A recent study has found that young myopic (shortsighted) contact lens wearers who were fitted with a specific type of multifocal contact lenses progressed at a slower rate than age matched peers. Although it was a small study, the results were still found to be statistically significant, meaning that there is very little likelihood that the results were different by chance alone. They found that the shortsight developed at half the rate of the control group.
This is a very interesting finding – 50% is quite a lot! at last there may be a way to slow down those children who seem to get worse, more shortsighted, at every visit.
Researchers believe that by making the peripheral vision slightly blurred using bifocal contact lenses (initially designer to help older people read with their lenses), the eye somehow knows to stop growing. This peripheral blurring will not affect the wearer’s vision significantly- peripheral vision is really only useful for movement detection.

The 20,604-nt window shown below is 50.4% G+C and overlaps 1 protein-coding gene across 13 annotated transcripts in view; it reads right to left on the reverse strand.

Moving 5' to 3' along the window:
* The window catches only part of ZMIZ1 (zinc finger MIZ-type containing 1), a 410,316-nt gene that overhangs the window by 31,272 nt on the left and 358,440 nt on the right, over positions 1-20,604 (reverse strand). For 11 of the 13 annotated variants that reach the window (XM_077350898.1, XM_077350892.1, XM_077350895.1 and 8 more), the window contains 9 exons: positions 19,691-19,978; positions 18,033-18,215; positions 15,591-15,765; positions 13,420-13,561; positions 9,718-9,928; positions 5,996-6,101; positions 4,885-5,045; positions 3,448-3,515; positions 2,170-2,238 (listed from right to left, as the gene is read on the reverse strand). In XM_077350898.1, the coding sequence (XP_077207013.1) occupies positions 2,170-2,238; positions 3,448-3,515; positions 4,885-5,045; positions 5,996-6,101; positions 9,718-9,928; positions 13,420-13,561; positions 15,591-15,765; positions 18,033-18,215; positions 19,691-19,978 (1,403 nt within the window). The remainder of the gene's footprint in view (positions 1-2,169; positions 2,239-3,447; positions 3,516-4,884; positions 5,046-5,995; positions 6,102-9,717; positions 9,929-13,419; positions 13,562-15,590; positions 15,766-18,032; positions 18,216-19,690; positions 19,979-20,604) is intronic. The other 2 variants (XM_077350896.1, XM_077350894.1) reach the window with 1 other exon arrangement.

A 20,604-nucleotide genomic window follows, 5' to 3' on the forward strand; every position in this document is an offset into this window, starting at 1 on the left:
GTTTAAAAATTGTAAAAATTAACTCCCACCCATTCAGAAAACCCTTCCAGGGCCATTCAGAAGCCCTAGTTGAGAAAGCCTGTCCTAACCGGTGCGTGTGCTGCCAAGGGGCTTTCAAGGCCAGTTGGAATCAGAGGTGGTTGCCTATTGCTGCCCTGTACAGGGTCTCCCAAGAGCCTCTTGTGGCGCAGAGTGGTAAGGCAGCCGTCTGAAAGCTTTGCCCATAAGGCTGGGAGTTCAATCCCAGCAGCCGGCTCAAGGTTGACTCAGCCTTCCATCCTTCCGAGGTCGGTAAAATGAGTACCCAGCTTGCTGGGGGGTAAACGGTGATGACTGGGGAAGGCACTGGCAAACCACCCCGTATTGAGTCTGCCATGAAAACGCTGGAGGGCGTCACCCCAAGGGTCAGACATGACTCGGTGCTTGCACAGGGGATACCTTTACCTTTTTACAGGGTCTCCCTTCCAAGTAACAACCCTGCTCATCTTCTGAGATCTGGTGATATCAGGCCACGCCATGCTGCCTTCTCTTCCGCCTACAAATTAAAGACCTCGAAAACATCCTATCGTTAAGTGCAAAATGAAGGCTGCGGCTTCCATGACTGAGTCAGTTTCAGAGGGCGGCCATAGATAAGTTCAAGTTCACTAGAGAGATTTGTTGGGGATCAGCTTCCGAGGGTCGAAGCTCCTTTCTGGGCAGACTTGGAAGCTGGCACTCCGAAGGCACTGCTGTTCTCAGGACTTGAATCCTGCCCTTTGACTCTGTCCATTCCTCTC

Another study from a couple of years ago, in Australia used a lens design which was later licenced to CibaVision. Though Ciba have not yet released a contact lens specifically aimed at myopia control, there is mounting evidence that it can be effective at slowing those patients who seem to be constantly slipping.